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Autism Speaks and WHO Train 'Master Trainers' from 18 Countries

Our Global Autism Public Health team reports back from the World Health Organization’s first Parent Skills Training workshop for autism

By Lucia Murillo, Autism Speaks assistant director of education research, and Kara Reagon, associate director of dissemination science. Both are members of Autism Speaks Global Autism Public Health (GAPH) team.

We’re pleased to report back from the first international “Capacity Building Workshop on Parent Skills Training for Developmental Disorders,” in Geneva last week.

Co-sponsored by Autism Speaks and the World Health Organization (WHO), the historic workshop grew out of a global effort to develop effective and practical interventions that work in communities where access to specialists is limited.

During the workshop, we helped train more than 30 master trainers, who have now returned to their countries to develop parent skills training programs. Participants included healthcare professionals, parents and government officials from Peru, India, Canada, Palestine, Russia, Kyrgyzstan, Turkey, United Arab Emirates, Iran, China, Bangladesh, Pakistan, Ethiopia, Malaysia, Egypt, Vietnam, Sri Lanka and the United States.

A model for low-resource communities
Our funded researchers helped develop this training for use by non-specialists. Importantly, the training includes strategies that can be adapted in culturally appropriate ways around the world.

Until now, programs designed to train parents to deliver autism interventions have been based on Western care models. Unfortunately, these approaches have proven impractical or otherwise inappropriate in much of the world.

As many readers of this blog column know, most children with autism aren’t getting the services they need. This “treatment gap” is especially grim in communities – from rural America to Bangladesh – that lack of access to specialists trained in proven interventions such as Applied Behavior Analysis (ABA).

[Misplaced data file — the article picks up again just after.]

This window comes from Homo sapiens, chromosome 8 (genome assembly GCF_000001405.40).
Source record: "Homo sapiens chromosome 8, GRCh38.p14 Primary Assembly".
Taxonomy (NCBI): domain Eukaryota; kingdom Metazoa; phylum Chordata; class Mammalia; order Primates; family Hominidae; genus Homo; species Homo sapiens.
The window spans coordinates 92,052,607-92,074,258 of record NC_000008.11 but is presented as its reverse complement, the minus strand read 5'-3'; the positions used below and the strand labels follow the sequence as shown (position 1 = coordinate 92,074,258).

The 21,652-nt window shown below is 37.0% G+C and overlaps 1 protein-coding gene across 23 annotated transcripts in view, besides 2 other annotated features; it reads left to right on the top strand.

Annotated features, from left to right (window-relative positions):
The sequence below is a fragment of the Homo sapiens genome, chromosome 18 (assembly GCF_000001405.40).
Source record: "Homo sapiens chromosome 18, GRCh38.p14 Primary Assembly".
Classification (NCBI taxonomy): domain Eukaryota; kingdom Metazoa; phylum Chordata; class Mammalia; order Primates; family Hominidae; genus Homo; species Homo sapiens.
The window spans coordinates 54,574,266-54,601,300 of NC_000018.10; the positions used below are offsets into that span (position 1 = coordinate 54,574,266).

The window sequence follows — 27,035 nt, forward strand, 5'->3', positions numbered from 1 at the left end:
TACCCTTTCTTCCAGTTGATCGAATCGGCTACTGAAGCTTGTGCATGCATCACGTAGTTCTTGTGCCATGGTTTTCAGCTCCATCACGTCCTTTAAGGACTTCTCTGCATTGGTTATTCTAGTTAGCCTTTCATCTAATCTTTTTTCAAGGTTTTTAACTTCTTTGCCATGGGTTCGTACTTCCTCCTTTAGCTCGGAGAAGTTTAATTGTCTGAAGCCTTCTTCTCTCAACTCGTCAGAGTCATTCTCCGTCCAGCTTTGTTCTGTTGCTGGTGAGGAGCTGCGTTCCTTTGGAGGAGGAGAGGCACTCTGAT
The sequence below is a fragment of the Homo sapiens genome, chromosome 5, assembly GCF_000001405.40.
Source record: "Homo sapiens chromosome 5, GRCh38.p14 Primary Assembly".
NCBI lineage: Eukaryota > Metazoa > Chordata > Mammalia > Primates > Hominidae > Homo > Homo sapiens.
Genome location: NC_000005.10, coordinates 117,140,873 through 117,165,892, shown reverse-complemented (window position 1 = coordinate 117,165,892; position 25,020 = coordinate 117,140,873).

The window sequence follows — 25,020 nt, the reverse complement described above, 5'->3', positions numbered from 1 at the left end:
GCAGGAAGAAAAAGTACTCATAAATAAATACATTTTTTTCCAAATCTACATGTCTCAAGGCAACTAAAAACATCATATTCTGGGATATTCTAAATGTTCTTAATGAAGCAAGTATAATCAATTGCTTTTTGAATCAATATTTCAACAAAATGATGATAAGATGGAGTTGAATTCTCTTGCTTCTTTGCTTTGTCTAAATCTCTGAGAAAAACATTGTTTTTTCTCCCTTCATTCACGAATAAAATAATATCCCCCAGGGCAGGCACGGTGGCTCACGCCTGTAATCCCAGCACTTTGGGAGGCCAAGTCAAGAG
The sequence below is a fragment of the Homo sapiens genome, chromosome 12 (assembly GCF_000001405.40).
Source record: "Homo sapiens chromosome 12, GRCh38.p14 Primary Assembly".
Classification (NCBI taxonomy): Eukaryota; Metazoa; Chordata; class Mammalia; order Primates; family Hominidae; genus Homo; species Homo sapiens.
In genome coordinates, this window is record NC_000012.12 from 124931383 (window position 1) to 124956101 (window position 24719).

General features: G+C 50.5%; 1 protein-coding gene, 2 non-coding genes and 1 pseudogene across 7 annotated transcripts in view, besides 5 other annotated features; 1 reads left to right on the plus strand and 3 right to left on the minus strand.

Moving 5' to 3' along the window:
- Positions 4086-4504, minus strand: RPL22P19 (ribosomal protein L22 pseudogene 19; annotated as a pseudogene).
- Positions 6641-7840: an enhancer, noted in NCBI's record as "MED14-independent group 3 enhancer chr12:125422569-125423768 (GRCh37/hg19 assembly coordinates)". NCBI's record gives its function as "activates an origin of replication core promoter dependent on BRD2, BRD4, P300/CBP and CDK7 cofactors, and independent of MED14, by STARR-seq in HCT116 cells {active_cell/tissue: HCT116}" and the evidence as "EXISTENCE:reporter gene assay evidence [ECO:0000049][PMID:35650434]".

It’s also become clear that simply training more professional service providers is not enough to meet the enormous and growing needs of our global community.

Fortunately, recent research – including studies funded by Autism Speaks – shows that we can empower parents and other caregivers to provide their children with effective interventions. They just need the right training and community-based support.

The goal of our program is to train parent-trainers. These need to be non-specialists already working in their communities. They include health workers, teachers and parents motivated to teach other parents.

In Geneva, we were training the first “master trainers,” who will now start training programs of their own in their countries.

The strategies we taught distilled what research has told us about the key “active ingredients” of a successful behavioral treatment program. Topics included understanding and promoting communication, learning through play, addressing challenging behaviors and ensuring caregiver well-being.

By empowering parents and caregivers with these essential teaching and support skills, we have an unprecedented opportunity to enhance outcomes for children and families living with autism and other developmental disabilities around the world.

Next steps
Last week’s Geneva workshop represented the first step in an international field trial we will help launch in the coming months. It will evaluate the effectiveness of the Parent Skills Training program in communities with very different healthcare systems. 

What we learn will enable us to further improve our parent training program for an official global rollout by the World Health Organization – hopefully within the next two years.

Autism Speaks will continue to work closely with WHO and our colleagues and families around the world. This will include providing technical support as needed.

We have good reason to hope that these evidence-based interventions will be a game-changer for all who struggle with autism around the world. 

In closing we want to thank the World Health Organization and our Autism Speaks community for making this work possible.

Learn more about Autism Speaks Global Autism Public Health Initiative here

The Autism Speaks blog features opinions from people throughout the autism community. Each blog represents the point of view of the author and does not necessarily reflect Autism Speaks' beliefs or point of view.